QUESTION: Do you have -- what do you have to say about the detention, albeit brief, of Sari Nusseibeh today?
MR. BOUCHER: We think that actions such as that by Israel of detaining Dr. Nusseibeh are provocative, they are counter-productive. We have expressed these concerns directly to the Prime Minister's office.
As we have said before, Israel needs to focus on the repercussions of the actions it takes, and both sides need to take decisions and actions that facilitate rather than complicate the process.
QUESTION: The Secretary implied this morning that you had gotten some kind of assurance from the Israelis that if Arafat was indeed able to follow through on his words, that they might -- they would respond. This kind of goes back to Eli's question, which I know you didn't want to answer. But can we assume from what he said, when he said "I am confident that the Israelis will respond positively" -- I think that's what he said -- can we infer from that they might be willing to make Arafat relevant again?
MR. BOUCHER: I think you will have to ask the Israelis exactly what they are prepared to do under different circumstances. We have in all our contacts with the Israelis made quite clear that we saw first and foremost the need for Chairman Arafat to take decisive steps but that, were he to do so, we would look to the Israelis to take -- to respond in a positive manner.
I have cited today the difficulty and the pain in ordinary life that are caused, for example, by the restrictions, by the closures. The Secretary has talked about some of those things as well. So what exactly the Israeli response would be, I don't think it is for me to say nor for me to say at this moment.
But we have always discussed it in that context with the Israelis and, as the Secretary said, if Mr. Arafat takes the actions that are outlined in his speech, we are quite confident the Israeli side would respond in a way that would be positive.
QUESTION: You started calling for those positive responses by the Israelis long -- you called for that long before --
MR. BOUCHER: All along, that has been our approach.
QUESTION: Well before the Israelis said, we're going to break all ties with the Palestinian Authority. So they seem to have kind of dropped the bar now. Is it your feeling that before -- that they need to recognize Arafat and the Palestinian Authority again before they take -- before they move on to other steps, or can they do other steps -- can they ease all these restrictions without recognizing?
MR. BOUCHER: I am not prepared to start specifying exactly what steps the Israelis have to take under hypothetical circumstances. The point we are at right now is where Chairman Arafat needs to follow up his speech with decisive action. We are confident, as the Secretary said, that if he were to do that, that we would get a positive response also from the Israeli side.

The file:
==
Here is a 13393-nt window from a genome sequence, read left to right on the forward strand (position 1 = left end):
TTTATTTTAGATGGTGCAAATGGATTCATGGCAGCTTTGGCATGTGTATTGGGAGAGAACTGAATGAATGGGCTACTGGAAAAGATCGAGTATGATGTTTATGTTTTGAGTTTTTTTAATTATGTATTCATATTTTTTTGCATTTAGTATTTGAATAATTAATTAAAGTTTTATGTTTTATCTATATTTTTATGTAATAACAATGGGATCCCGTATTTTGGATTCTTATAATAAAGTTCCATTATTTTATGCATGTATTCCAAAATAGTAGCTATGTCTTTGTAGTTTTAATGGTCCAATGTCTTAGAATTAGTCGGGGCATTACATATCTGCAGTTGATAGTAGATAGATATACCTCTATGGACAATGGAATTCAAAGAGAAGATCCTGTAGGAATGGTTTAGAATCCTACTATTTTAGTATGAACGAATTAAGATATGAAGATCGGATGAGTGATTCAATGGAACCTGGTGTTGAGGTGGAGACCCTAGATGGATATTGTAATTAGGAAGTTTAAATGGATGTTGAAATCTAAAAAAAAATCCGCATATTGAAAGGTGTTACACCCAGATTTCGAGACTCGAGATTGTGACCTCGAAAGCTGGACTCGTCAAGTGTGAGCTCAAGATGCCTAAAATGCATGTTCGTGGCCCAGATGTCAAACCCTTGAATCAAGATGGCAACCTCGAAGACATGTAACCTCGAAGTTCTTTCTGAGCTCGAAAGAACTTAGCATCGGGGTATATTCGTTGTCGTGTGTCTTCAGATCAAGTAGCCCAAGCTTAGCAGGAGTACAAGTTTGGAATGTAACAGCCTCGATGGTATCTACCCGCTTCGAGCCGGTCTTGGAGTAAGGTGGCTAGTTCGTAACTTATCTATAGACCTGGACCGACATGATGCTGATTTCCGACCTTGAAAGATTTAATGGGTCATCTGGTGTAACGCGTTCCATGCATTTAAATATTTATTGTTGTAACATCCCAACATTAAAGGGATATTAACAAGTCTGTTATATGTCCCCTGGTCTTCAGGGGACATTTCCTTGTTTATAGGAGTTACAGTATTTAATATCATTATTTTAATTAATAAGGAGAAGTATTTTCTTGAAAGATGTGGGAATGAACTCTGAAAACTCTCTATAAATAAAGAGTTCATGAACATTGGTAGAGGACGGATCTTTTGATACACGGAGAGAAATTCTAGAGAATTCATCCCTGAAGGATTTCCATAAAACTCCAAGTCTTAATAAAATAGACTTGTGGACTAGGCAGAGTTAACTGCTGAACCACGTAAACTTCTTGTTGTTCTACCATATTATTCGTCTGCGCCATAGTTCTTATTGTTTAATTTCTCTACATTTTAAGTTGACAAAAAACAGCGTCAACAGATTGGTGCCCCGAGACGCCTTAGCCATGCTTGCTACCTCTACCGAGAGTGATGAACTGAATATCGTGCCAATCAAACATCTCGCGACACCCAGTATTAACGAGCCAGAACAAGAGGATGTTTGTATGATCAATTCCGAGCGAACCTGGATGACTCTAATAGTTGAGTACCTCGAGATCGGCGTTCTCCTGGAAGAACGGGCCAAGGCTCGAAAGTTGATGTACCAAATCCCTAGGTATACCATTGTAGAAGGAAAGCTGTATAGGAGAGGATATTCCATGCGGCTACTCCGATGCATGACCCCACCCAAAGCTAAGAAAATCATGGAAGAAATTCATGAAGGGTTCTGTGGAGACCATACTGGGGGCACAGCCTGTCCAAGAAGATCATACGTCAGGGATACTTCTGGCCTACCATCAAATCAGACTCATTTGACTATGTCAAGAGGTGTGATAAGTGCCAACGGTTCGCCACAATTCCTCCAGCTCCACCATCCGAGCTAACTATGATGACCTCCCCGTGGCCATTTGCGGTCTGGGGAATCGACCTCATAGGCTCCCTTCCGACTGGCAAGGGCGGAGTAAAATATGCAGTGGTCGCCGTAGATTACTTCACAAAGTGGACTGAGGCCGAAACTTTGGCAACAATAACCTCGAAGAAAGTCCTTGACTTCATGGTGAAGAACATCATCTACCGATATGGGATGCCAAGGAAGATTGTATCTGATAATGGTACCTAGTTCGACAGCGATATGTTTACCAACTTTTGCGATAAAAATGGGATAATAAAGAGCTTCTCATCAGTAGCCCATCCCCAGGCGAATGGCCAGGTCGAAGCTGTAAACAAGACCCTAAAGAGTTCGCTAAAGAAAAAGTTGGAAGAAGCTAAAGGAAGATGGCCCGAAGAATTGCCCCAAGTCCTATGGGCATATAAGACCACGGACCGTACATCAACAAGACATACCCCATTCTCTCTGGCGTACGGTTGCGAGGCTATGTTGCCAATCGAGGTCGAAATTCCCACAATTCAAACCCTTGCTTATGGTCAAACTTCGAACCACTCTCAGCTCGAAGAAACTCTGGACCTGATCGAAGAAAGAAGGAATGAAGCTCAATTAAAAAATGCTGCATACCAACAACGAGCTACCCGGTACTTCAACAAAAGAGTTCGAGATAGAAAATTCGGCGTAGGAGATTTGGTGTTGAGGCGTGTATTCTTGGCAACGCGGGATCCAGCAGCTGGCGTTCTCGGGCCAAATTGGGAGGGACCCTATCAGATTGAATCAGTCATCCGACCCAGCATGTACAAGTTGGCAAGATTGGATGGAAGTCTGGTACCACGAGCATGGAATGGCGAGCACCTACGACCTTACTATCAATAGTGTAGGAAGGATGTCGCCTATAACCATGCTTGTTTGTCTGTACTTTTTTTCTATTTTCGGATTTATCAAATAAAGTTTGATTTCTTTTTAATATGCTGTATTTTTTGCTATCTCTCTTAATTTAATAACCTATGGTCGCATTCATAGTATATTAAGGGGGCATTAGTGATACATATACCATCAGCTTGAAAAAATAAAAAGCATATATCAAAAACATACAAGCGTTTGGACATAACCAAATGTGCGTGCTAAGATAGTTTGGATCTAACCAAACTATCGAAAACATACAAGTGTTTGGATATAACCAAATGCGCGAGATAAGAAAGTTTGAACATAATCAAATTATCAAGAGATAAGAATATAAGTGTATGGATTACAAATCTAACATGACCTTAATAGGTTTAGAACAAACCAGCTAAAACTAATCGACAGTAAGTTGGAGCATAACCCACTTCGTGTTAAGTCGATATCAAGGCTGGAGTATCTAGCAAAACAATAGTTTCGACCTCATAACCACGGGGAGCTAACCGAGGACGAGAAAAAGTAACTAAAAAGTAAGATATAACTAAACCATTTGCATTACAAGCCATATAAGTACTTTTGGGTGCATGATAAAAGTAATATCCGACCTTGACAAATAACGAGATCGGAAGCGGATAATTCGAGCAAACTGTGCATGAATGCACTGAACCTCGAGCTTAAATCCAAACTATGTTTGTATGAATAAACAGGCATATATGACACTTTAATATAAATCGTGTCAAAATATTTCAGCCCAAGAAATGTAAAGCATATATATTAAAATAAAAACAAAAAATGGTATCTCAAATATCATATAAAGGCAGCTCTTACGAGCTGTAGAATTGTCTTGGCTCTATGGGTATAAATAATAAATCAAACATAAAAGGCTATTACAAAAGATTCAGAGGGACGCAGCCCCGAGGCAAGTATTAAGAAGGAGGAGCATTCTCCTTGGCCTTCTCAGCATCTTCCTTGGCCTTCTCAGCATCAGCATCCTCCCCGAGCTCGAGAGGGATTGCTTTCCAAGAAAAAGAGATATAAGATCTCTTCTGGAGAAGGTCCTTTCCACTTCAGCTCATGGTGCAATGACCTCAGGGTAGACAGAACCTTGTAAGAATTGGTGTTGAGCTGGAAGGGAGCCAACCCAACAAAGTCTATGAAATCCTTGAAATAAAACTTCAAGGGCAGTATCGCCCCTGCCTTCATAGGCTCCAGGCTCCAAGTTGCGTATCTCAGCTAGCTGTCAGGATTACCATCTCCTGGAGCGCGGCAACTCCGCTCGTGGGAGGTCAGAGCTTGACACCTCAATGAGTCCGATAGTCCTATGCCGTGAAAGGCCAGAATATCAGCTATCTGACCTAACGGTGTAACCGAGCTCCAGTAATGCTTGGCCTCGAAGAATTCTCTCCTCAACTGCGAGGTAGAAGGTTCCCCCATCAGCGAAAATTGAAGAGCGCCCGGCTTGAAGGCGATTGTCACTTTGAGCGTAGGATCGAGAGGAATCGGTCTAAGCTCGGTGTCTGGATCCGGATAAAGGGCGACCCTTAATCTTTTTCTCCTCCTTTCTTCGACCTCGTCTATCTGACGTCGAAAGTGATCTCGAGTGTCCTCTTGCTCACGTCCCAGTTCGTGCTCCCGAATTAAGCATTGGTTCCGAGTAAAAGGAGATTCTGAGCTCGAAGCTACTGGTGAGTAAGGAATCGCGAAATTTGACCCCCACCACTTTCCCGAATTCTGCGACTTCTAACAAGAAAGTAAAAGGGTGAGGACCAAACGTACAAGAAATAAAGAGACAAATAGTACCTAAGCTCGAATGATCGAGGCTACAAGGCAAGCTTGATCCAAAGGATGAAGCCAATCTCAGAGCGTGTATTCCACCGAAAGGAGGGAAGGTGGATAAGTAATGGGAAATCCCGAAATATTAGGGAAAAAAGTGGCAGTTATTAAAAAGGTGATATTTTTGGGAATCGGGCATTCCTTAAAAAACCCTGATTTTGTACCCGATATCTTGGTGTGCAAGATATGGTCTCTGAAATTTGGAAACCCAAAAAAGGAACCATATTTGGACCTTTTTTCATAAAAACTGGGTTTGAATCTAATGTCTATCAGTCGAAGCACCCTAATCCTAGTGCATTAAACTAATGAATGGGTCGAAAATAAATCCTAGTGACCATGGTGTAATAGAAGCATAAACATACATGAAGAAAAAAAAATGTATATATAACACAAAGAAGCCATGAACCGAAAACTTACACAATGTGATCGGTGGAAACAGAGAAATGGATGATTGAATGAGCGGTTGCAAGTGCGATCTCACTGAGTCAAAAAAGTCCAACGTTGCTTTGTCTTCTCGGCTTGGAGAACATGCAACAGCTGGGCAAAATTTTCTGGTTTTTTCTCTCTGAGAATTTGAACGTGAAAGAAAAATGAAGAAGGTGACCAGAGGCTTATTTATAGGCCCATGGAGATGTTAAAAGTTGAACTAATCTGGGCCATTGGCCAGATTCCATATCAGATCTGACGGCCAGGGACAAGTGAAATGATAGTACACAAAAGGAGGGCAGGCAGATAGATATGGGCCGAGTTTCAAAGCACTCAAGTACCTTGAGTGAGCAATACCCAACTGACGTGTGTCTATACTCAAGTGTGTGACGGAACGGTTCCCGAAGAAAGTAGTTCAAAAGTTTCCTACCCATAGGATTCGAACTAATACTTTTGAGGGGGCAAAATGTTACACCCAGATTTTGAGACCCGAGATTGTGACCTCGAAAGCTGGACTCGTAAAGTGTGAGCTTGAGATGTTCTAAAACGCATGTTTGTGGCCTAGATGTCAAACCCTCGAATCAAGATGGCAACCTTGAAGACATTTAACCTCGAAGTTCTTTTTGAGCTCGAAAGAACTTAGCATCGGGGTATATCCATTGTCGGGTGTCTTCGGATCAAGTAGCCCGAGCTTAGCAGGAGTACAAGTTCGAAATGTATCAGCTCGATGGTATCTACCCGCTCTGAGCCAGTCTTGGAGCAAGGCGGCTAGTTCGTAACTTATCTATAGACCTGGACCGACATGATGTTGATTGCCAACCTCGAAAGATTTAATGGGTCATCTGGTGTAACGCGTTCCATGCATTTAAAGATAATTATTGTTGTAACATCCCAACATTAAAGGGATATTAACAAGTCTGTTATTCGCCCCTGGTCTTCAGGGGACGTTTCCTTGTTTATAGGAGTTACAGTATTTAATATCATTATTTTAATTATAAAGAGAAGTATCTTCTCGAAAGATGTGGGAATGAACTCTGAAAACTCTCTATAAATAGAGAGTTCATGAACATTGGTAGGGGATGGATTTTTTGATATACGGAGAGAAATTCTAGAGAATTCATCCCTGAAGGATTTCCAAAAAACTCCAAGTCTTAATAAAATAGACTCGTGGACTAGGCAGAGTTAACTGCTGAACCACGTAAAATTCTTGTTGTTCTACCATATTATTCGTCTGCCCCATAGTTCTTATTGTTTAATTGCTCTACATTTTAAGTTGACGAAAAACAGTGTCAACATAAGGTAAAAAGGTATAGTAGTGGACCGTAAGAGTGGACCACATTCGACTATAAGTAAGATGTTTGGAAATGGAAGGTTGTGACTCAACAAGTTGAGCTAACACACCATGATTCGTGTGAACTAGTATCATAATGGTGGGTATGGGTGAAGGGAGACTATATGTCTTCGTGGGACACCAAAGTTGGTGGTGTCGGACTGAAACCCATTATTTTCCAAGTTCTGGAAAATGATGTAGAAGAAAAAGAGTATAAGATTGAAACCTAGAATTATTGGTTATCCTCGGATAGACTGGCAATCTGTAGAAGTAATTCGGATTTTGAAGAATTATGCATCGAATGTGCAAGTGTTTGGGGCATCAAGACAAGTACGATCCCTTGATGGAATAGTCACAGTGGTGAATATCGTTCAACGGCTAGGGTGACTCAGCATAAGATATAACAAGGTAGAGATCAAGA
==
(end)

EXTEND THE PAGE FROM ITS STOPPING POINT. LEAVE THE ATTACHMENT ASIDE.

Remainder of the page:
QUESTION: He said more than that. He also said what the US position is, and the US position hasn't changed since Louisville. Now, it is conditional on Arafat acting, and you again said they have to dismantle these terrorist groups. So the question is, if they don't do this, would it be the US's position that Israel isn't compelled to do anything? That it can just wait? And will the US just wait?
MR. BOUCHER: Don't try to make things up. Let's say exactly where we were. I have just spent 15 minutes explaining to you that we felt there were actions that the Israelis could take to create a better environment. I have just told you there were actions which we thought the Israelis should not take, because they are counter-productive. And I have made quite clear that we believe the Israelis should consider the repercussions of their actions. So that doesn't track with what you were just saying.
But let me make quite clear we do believe the moment we are at is one where Chairman Arafat needs to take decisive action. If he does that, we are confident the Israelis would respond in an appropriate manner.
QUESTION: This can get complex. The Israeli actions you are talking about are threshold actions. What the Secretary was talking about are war and peace actions: land for peace, settlement activity, establishment of a Palestinian state. That is more than just ease up on Palestinian workers. That's real stuff.
So the question is -- and he says we still want that. Now, he sort of -- I thought he was saying, that's our position. If Arafat follows up his words with action, that's where we are, and we will be there again. My question is, if Arafat doesn't follow up with his action, what do you do? Do you stop accusing Israel of strangling peace hopes with settlements? What do you do? Do you withdraw your Louisville speech if Arafat doesn't act?